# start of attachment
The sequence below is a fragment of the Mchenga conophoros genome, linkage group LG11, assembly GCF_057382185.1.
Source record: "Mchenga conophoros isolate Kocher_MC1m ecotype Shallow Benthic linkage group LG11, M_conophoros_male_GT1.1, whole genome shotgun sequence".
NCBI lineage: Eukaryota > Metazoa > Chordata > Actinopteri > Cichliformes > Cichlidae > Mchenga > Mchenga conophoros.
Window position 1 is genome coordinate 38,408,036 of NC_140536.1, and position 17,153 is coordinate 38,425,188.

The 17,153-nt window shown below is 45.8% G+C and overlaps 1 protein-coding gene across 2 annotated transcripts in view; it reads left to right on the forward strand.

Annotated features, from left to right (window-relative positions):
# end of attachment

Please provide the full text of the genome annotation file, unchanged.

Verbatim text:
The sequence below is a fragment of the Mchenga conophoros genome, linkage group LG11, assembly GCF_057382185.1.
Source record: "Mchenga conophoros isolate Kocher_MC1m ecotype Shallow Benthic linkage group LG11, M_conophoros_male_GT1.1, whole genome shotgun sequence".
NCBI lineage: Eukaryota > Metazoa > Chordata > Actinopteri > Cichliformes > Cichlidae > Mchenga > Mchenga conophoros.
Window position 1 is genome coordinate 38,408,036 of NC_140536.1, and position 17,153 is coordinate 38,425,188.

The 17,153-nt window shown below is 45.8% G+C and overlaps 1 protein-coding gene across 2 annotated transcripts in view; it reads left to right on the forward strand.

Annotated features, from left to right (window-relative positions):